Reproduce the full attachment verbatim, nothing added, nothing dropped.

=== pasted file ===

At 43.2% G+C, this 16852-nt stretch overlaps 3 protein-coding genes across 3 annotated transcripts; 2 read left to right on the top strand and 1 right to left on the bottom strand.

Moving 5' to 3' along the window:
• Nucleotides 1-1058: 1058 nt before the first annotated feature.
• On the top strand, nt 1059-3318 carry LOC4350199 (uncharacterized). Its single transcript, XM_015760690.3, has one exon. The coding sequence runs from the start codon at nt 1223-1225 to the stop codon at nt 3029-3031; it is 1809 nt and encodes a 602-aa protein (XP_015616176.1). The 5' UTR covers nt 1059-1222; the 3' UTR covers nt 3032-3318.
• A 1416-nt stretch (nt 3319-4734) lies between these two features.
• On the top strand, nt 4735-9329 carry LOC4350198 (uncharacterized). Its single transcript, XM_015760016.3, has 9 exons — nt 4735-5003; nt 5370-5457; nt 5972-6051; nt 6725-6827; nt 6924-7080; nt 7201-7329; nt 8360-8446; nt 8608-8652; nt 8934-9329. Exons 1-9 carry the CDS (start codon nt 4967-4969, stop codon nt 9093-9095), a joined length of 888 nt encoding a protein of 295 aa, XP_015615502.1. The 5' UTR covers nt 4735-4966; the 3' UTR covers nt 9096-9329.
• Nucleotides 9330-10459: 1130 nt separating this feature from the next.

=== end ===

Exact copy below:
At 43.2% G+C, this 16852-nt stretch overlaps 3 protein-coding genes across 3 annotated transcripts; 2 read left to right on the top strand and 1 right to left on the bottom strand.

Moving 5' to 3' along the window:
• Nucleotides 1-1058: 1058 nt before the first annotated feature.
• On the top strand, nt 1059-3318 carry LOC4350199 (uncharacterized). Its single transcript, XM_015760690.3, has one exon. The coding sequence runs from the start codon at nt 1223-1225 to the stop codon at nt 3029-3031; it is 1809 nt and encodes a 602-aa protein (XP_015616176.1). The 5' UTR covers nt 1059-1222; the 3' UTR covers nt 3032-3318.
• A 1416-nt stretch (nt 3319-4734) lies between these two features.
• On the top strand, nt 4735-9329 carry LOC4350198 (uncharacterized). Its single transcript, XM_015760016.3, has 9 exons — nt 4735-5003; nt 5370-5457; nt 5972-6051; nt 6725-6827; nt 6924-7080; nt 7201-7329; nt 8360-8446; nt 8608-8652; nt 8934-9329. Exons 1-9 carry the CDS (start codon nt 4967-4969, stop codon nt 9093-9095), a joined length of 888 nt encoding a protein of 295 aa, XP_015615502.1. The 5' UTR covers nt 4735-4966; the 3' UTR covers nt 9096-9329.
• Nucleotides 9330-10459: 1130 nt separating this feature from the next.